The way you describe things, it sounds like you did not consult a physician but rather prescribed your own diet. It is easy to appreciate how you got caught up in this frenzy. Meeting someone you like and can have fun with is no small thing. It takes some people many years to find someone they feel comfortable and compatible with. If it means losing weight just not to lose the guy, it is understandable that you felt compelled to do whatever it takes to get rid of those unwanted pounds.
All of that would be fine if you signed up for a healthy program involving nutritious meals in conjunction with exercise. But being that this boy gave you an ultimatum, you felt afraid to embark on a diet program that could take months to work, and instead went for the quick fix.
With regard to your dating dilemmas and rejections that you previously endured, I do not know the type of boy you have been looking for in a potential husband. But I will say the following: Marrying a boy on the condition that you will lose weight would be a self-destructive move.
Your parents are absolutely correct in assuming that if you gain back the weight, there can be problems in the marriage. And the way things seem right now, even divorce is possible. There is not a girl in the world, no matter how thin, who can guarantee that she will not gain weight as she goes through life. Pregnancy, hormonal imbalances, or a wide range of other health issues can wreak havoc on the metabolism. Everyone knows of women who used to be thin but, for whatever reason, no longer are.
And that is why I always discourage boys from marrying a girl specifically for her looks. Whenever a guy tells me that he is thinking of proposing, my first question to him is, What is it about this girl that makes you feel she is your soul mate? Some guys will sing the praises of the girl with regard to her personality, middos, etc. These guys immediately get a thumbs-up from me.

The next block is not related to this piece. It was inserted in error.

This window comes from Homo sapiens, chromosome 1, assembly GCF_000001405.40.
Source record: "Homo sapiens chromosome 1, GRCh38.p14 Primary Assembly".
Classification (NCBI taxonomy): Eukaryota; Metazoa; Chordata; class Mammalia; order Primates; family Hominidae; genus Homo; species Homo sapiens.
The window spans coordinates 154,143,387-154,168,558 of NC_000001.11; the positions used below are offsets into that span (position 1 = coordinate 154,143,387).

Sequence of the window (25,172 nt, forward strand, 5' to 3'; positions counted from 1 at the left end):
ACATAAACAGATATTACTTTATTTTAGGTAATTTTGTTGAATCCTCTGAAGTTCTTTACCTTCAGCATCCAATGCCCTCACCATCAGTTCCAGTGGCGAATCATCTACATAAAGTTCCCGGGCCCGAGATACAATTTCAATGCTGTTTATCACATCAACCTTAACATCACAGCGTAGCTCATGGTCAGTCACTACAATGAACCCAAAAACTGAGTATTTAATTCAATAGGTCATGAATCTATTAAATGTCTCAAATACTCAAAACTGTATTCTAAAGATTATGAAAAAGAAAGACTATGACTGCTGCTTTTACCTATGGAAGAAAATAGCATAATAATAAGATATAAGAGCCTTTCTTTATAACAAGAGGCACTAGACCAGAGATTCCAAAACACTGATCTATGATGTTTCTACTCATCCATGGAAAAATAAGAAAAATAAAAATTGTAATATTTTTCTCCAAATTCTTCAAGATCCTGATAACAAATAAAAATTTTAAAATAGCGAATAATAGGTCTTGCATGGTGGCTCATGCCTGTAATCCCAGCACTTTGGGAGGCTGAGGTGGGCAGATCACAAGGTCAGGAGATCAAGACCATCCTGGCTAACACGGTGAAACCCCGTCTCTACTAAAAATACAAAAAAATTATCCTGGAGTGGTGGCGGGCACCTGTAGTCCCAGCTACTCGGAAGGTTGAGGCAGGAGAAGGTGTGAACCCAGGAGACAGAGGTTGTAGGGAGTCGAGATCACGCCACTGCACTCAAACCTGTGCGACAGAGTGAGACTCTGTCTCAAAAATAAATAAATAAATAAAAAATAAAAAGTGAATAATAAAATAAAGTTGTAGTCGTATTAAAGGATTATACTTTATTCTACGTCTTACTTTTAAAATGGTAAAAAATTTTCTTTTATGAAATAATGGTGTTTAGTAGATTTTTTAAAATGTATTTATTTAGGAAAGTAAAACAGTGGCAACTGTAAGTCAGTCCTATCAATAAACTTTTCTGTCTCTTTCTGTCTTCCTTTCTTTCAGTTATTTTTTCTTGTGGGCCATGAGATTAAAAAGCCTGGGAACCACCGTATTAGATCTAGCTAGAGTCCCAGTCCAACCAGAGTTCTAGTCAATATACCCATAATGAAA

However, as soon as a guy tells me he wants to marry a particular girl because of her looks, without mentioning anything else about her that moves him, I gently encourage him to date her longer to make sure this is the type of girl who will make him happy and whom he would be proud to have as the mother of his children. Furthermore, I always stress that outer appearances can change for better or worse, but kindness of the heart remains the same throughout its beating lifespan.
The guy you are dating seems to like you for the person you are, but clearly he has an issue with your weight. I urge you to stop your current weight-loss program and please make an appointment with your doctor as soon as possible to discuss good alternatives for you.
With regard to your current relationship, it appears that you have an open line of communication with the guy you are dating. My advice is to have a long talk with him. Tell him that you appreciate his concern about your weight, but that your concern is the same as that of your parents. Turn his question to you around. Ask him, “What would it mean to you to be married to someone who gains weight during marriage?” Explain that even though you might lose weight, there is a possibility that you will gain it back. You can also add that he too stands the chance to gain weight at some point in his life.
Whatever path this relationship takes, you must never lose sight of something very important: You deserve to be loved for the person you are. Remain true to yourself and keep yourself healthy.
Baila Sebrow is president of Neshoma Advocates, communications and recruitment liaison for Sovri-Beth Israel, executive director of Teach Our Children, and a shadchanis. She can be reached at Bsebrow@aol.com. v